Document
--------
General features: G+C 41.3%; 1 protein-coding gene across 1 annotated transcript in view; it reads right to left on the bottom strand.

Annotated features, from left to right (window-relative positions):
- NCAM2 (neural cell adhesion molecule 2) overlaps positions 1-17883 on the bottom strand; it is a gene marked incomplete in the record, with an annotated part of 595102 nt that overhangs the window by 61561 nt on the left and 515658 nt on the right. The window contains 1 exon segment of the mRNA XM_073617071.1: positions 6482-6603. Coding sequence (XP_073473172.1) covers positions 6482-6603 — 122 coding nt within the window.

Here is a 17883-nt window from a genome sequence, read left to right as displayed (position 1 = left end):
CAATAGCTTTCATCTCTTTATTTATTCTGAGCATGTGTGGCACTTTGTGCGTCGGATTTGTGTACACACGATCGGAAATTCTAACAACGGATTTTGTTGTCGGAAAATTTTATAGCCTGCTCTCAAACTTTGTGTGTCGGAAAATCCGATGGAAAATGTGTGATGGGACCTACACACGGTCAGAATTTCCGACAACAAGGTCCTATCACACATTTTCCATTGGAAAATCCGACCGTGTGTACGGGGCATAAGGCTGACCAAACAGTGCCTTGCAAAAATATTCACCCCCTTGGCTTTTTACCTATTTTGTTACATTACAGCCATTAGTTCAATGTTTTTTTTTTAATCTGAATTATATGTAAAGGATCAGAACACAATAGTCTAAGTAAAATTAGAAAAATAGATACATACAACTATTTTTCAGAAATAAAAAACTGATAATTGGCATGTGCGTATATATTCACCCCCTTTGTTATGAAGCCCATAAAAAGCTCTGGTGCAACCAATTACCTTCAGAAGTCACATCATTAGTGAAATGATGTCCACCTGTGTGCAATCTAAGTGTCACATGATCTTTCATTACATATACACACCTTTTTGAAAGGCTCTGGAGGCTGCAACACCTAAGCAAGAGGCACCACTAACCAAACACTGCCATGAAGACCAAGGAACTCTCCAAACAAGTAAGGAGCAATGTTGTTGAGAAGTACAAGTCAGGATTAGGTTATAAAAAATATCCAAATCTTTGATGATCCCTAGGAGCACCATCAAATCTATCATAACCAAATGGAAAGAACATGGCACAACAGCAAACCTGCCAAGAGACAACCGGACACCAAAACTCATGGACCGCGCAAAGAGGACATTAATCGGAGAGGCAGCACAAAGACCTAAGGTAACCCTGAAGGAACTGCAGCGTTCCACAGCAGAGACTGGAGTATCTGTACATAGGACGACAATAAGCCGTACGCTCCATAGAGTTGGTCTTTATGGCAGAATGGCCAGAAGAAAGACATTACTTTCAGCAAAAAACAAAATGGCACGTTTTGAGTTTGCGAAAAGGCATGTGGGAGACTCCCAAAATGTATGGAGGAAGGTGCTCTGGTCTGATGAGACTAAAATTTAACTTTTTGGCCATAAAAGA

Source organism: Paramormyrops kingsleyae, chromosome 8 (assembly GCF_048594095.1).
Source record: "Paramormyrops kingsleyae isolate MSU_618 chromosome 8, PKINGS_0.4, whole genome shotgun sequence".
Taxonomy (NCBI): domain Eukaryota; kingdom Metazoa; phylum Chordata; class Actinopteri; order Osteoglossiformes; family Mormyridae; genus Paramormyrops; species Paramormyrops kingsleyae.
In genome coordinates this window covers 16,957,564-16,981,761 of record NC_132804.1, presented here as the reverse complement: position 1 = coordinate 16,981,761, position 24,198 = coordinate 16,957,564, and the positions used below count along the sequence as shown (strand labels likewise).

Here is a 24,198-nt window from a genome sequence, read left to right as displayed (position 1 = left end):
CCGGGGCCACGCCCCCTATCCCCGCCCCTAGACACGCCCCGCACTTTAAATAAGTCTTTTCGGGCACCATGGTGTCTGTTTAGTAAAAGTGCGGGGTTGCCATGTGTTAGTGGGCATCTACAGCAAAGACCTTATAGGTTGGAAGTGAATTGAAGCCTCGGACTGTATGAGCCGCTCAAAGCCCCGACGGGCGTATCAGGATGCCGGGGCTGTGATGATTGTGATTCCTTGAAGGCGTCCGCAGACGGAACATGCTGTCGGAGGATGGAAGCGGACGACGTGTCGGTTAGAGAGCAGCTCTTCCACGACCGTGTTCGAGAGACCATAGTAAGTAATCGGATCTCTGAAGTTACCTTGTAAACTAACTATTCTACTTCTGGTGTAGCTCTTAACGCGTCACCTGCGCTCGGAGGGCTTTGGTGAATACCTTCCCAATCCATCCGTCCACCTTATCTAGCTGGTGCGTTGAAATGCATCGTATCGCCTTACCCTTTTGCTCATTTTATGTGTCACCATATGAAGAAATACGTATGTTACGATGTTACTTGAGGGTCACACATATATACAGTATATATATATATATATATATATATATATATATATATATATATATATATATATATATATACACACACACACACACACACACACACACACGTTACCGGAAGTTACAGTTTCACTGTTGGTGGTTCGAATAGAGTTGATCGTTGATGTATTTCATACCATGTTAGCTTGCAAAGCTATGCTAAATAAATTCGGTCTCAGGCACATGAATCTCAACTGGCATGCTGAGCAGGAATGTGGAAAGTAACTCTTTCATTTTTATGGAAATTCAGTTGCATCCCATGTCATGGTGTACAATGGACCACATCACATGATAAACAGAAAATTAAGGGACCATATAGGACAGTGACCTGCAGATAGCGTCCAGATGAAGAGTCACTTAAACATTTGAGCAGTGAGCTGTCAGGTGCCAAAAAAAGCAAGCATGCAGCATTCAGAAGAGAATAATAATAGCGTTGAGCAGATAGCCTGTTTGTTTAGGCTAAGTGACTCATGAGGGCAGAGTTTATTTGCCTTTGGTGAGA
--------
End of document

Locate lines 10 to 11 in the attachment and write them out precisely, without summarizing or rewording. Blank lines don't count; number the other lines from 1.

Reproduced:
Here is a 24,198-nt window from a genome sequence, read left to right as displayed (position 1 = left end):
CCGGGGCCACGCCCCCTATCCCCGCCCCTAGACACGCCCCGCACTTTAAATAAGTCTTTTCGGGCACCATGGTGTCTGTTTAGTAAAAGTGCGGGGTTGCCATGTGTTAGTGGGCATCTACAGCAAAGACCTTATAGGTTGGAAGTGAATTGAAGCCTCGGACTGTATGAGCCGCTCAAAGCCCCGACGGGCGTATCAGGATGCCGGGGCTGTGATGATTGTGATTCCTTGAAGGCGTCCGCAGACGGAACATGCTGTCGGAGGATGGAAGCGGACGACGTGTCGGTTAGAGAGCAGCTCTTCCACGACCGTGTTCGAGAGACCATAGTAAGTAATCGGATCTCTGAAGTTACCTTGTAAACTAACTATTCTACTTCTGGTGTAGCTCTTAACGCGTCACCTGCGCTCGGAGGGCTTTGGTGAATACCTTCCCAATCCATCCGTCCACCTTATCTAGCTGGTGCGTTGAAATGCATCGTATCGCCTTACCCTTTTGCTCATTTTATGTGTCACCATATGAAGAAATACGTATGTTACGATGTTACTTGAGGGTCACACATATATACAGTATATATATATATATATATATATATATATATATATATATATATATATATATATATATATACACACACACACACACACACACACACACACGTTACCGGAAGTTACAGTTTCACTGTTGGTGGTTCGAATAGAGTTGATCGTTGATGTATTTCATACCATGTTAGCTTGCAAAGCTATGCTAAATAAATTCGGTCTCAGGCACATGAATCTCAACTGGCATGCTGAGCAGGAATGTGGAAAGTAACTCTTTCATTTTTATGGAAATTCAGTTGCATCCCATGTCATGGTGTACAATGGACCACATCACATGATAAACAGAAAATTAAGGGACCATATAGGACAGTGACCTGCAGATAGCGTCCAGATGAAGAGTCACTTAAACATTTGAGCAGTGAGCTGTCAGGTGCCAAAAAAAGCAAGCATGCAGCATTCAGAAGAGAATAATAATAGCGTTGAGCAGATAGCCTGTTTGTTTAGGCTAAGTGACTCATGAGGGCAGAGTTTATTTGCCTTTGGTGAGA